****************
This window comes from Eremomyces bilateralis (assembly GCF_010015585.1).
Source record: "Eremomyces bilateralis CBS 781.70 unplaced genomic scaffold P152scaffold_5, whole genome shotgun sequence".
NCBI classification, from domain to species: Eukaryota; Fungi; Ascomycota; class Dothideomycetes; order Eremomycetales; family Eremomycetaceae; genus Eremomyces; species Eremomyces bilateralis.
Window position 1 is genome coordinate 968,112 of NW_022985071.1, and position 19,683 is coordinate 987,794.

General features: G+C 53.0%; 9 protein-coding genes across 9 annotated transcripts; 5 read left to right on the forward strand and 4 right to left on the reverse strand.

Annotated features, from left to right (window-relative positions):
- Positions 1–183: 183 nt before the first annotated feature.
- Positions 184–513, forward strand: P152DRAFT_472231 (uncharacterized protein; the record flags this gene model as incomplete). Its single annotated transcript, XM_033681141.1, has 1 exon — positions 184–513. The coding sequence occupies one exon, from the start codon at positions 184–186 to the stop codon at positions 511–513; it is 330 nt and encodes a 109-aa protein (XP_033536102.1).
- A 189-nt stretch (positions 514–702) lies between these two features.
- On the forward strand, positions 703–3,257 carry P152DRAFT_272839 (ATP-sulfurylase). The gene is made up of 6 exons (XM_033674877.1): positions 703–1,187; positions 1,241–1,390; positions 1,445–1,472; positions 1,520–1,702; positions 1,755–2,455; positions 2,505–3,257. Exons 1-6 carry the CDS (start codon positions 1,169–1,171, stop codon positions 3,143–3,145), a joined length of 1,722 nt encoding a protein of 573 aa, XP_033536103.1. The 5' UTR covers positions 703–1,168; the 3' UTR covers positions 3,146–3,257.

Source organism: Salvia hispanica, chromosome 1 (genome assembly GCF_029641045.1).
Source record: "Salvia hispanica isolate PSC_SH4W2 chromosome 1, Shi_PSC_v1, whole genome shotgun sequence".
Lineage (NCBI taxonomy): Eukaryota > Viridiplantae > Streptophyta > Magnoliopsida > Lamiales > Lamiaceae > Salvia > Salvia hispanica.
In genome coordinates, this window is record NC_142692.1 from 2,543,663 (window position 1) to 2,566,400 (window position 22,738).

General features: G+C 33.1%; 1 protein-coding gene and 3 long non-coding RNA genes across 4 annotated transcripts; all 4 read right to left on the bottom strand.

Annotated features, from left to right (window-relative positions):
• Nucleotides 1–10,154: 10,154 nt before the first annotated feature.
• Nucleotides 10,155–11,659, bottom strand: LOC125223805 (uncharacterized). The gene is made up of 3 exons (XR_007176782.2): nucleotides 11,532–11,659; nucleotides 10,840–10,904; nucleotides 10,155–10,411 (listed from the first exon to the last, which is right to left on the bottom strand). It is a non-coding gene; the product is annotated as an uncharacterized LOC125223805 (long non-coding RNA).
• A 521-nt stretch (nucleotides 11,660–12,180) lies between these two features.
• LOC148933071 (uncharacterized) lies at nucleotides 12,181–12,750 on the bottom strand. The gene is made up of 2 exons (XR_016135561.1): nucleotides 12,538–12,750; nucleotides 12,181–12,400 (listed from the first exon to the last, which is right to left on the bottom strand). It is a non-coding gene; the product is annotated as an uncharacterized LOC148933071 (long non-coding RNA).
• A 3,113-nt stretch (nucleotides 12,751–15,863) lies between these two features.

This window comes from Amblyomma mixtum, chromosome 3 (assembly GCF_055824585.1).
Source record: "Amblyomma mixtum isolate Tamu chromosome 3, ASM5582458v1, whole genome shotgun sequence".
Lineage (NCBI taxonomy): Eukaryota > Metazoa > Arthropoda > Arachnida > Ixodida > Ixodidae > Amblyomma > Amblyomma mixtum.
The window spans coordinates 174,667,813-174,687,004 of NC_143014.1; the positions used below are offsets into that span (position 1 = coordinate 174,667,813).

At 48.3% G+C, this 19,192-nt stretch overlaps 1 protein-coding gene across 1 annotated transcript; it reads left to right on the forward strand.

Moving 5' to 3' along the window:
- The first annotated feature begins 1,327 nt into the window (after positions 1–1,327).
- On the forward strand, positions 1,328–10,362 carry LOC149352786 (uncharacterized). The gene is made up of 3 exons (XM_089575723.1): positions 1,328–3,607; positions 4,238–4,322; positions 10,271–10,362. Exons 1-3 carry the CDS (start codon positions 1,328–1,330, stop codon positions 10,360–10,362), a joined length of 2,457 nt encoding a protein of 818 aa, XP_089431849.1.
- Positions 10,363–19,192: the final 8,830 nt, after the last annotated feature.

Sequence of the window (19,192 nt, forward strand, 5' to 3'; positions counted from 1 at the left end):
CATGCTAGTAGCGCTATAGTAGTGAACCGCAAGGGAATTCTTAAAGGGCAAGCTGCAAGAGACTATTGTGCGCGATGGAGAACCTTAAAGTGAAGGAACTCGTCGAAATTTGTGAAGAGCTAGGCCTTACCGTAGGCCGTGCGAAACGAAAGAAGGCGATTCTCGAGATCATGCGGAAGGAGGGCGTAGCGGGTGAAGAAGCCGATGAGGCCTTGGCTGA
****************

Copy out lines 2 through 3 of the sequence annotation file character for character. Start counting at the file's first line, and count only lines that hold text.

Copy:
Source record: "Eremomyces bilateralis CBS 781.70 unplaced genomic scaffold P152scaffold_5, whole genome shotgun sequence".
NCBI classification, from domain to species: Eukaryota; Fungi; Ascomycota; class Dothideomycetes; order Eremomycetales; family Eremomycetaceae; genus Eremomyces; species Eremomyces bilateralis.